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Aug. 30 2010 12:14 PM

The last generation of inserting systems for statement and transaction invoicing is upon us. Virtually everyone sending paper invoices from small private businesses to the giants of many industries are pressing their customers to "go green," eliminating paper mail and forcing reliance on electronic statements and databases that may or may not be up to supporting the people who choose them. This has been a slow process of change but it is inevitable not only because of technology but also because of the sheer cost of printing and mailing operations.

We as an industry of finishing systems manufacture, sales and service have done this to ourselves. Printing systems have changed with the times becoming faster, more versatile, more productive and potentially less costly. Finishing systems providers have not followed suit. The newest high throughput systems are faster but they are more expensive, much less flexible, harder to service, more expensive to service and have seemingly shorter lives as witnessed by the regular trade out of systems every four to five years as leases run out.

Thus, paper mail is increasingly expensive to finish although it is still desired by a majority of end users while electronic alternatives are increasingly less costly to implement. Our cost curves are going in the opposite directions, forcing change in the market place.

Those who still want to process paper mail must wake up and change their modus operandi. They must reduce operating costs so they can compete on a price per piece basis, providing 100% guaranteed mailing at a much more reasonable cost.

To me, this means acquiring systems that are much more versatile and able to handle multiple mailing applications with quick changeover, high up time, much lower service cost, fewer operators and technicians for support and long life. Finishing systems purchased now may have to last 25 years or more just like the gripper arm machines found in almost every lettershop worldwide. Knowing your capital and operating costs with current systems and making real calculations needed to properly evaluate new finishing alternatives. Two year paybacks and five year evaluation time frames are no longer sufficient. For print and mail to survive a longer term view must now be taken.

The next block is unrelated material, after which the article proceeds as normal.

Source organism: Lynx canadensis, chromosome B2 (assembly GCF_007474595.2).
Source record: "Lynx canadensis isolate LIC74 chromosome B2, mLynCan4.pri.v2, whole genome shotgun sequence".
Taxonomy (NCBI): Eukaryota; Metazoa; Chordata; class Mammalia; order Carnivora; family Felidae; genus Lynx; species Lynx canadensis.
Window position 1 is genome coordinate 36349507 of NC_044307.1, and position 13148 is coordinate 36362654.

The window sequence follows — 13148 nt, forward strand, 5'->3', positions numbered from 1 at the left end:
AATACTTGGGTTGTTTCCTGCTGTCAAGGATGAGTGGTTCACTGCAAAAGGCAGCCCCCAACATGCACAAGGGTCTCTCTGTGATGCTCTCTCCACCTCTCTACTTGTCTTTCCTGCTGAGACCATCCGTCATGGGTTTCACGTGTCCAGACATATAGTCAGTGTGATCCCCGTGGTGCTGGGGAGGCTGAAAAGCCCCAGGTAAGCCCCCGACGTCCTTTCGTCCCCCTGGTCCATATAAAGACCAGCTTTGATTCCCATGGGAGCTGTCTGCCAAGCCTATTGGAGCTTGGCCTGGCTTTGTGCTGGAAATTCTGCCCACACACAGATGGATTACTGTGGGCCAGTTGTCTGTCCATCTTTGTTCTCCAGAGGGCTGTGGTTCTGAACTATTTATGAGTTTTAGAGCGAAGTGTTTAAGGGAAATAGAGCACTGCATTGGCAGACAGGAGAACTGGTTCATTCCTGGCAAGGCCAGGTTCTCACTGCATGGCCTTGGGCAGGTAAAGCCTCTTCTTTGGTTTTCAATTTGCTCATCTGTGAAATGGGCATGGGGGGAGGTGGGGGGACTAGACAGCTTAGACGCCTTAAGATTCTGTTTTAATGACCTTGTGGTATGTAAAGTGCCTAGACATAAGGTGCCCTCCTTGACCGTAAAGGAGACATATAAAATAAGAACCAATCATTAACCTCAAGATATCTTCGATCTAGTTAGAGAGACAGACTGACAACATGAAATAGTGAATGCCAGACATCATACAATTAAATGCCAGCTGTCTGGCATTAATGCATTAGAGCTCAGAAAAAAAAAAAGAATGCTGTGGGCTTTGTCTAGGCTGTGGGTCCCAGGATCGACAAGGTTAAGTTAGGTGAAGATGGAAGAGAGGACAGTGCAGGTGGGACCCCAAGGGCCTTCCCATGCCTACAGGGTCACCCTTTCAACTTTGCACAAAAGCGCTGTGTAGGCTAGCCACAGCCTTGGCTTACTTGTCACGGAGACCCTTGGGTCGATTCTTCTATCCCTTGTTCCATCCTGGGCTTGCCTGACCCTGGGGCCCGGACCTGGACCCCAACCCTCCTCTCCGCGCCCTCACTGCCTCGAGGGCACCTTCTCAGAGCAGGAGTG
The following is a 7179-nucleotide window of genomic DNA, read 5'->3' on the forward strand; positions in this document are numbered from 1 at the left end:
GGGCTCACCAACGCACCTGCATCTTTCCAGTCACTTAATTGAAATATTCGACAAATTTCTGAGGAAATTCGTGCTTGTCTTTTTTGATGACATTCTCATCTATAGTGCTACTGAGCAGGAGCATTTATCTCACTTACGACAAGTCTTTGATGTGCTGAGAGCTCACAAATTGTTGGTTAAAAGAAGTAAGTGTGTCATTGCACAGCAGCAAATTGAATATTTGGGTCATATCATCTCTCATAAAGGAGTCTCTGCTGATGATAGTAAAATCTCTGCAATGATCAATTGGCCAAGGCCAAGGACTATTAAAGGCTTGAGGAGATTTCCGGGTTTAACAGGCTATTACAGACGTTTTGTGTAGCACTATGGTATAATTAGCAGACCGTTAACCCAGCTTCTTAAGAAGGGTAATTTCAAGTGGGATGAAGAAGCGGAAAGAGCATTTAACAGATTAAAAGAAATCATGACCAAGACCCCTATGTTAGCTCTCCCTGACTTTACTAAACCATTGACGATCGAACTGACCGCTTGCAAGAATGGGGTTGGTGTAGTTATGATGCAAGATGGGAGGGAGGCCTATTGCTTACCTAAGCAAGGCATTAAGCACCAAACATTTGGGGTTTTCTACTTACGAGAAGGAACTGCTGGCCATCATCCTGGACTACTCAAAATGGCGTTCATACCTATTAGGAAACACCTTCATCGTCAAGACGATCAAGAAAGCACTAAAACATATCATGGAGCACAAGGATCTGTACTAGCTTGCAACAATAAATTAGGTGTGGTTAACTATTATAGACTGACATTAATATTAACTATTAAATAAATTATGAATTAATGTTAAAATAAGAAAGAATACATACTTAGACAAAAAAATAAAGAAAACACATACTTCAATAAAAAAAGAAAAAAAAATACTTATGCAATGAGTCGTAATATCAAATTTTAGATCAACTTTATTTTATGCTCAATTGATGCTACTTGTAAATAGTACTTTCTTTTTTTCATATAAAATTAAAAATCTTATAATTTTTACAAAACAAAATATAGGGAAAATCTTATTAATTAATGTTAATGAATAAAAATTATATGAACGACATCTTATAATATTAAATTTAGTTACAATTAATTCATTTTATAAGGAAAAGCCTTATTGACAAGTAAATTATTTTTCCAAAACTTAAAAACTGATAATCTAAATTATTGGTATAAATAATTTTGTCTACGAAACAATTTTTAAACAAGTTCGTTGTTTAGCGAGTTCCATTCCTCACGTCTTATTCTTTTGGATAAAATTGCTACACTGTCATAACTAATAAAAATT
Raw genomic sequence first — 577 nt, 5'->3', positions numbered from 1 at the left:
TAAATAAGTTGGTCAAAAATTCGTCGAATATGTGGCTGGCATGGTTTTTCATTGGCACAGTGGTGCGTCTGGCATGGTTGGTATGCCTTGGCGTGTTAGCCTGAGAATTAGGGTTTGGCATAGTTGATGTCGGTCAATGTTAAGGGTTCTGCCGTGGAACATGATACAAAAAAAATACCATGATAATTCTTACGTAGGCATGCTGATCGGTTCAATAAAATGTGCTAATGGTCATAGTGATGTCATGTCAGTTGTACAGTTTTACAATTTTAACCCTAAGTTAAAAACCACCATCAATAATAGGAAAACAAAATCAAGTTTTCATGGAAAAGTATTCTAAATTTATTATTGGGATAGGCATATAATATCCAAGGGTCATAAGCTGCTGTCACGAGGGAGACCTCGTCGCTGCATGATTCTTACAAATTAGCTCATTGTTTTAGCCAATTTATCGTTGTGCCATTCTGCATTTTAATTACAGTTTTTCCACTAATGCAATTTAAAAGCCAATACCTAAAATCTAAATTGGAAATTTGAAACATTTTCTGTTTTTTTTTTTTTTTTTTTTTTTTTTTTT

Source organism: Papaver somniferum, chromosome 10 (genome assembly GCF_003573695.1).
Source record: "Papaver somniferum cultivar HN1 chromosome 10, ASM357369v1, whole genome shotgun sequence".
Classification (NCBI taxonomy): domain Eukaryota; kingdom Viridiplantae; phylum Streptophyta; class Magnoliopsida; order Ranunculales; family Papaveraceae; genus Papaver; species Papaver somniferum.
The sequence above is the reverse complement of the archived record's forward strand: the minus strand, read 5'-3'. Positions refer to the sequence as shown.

Dedicating systems to specific applications and leaving systems unused for three weeks out of a month also contributes heavily to a much more costly operating environment with senior managements looking at ways to outsource or eliminate the functions. Dedicated systems with only occasional use should be phased out if at all possible. This may mean putting more applications on a 20 day per month cycle. Where this is done, fewer systems and fewer but better trained and more proficient operators are required.

Verification systems have helped ensure 100% mailings but they have also slowed down production and added significant costs. More often than not they reduce finishing system productivity and overall operating productivity. Many finishing problems occur at the time of printing. Verification of print quality at the time of printing minimizes finishing problems and substantially reduces re-printing of jobs that cannot be finished because of print quality problems. Cooperation between printing and mailing is essential but not always normal. Internal walls have to come down for finishing operations to survive.
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